Late Period, Dynasty 26–30
Findspot: Egypt, Giza, Debris in pit G 7450 XII
Overall: 8.2 cm (3 1/4 in.)
Medium or Technique
Not On View
This shawabty dates to the Late Period. The typology of this period consists of a tripartite wig, long beard, back pillar and base, with the figure holding the pick on the right shoulder and hoe and cord to a small seed bag on the left. Here the hands appear to be crossed right over left. There is no seed bag, back pillar, wig line or base. There are finger impressions on the back where the figure was pressed into its mold. The shawabty is uninscribed. The shawabty is very crudely shaped and the features are indistinct, the surface is pitted. The object was broken in two pieces and is not mended.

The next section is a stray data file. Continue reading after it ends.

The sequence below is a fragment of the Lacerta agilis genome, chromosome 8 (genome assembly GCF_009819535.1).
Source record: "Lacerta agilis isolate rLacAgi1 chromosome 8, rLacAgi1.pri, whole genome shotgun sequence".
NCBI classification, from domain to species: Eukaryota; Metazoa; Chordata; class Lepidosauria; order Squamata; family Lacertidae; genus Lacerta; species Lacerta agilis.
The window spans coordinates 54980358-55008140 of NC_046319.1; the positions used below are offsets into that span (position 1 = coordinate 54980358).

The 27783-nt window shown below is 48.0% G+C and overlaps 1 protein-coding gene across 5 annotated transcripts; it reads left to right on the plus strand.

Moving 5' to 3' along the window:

An ancient Egyptian shawabty is a funerary figurine that was intended to magically animate in the Afterlife in order to act as a proxy for the deceased when called upon to tend to field labor or other tasks. This expressed purpose was sometimes written on the shawabty itself in the form of a “Shawabty Spell,” of which versions of various lengths are known. Shorter shawabty inscriptions could also just identify the deceased by name and, when applicable, title(s). However, many shawabtys carry no text at all. The ideal number of such figurines to include in a tomb or burial seems to have varied during different time periods.
From Giza Debris in pit G7450 XII. 1927: excavated by the Harvard University–Boston Museum of Fine Arts Expedition; assigned to the MFA in the division of finds by the government of Egypt.
Harvard University—Boston Museum of Fine Arts Expedition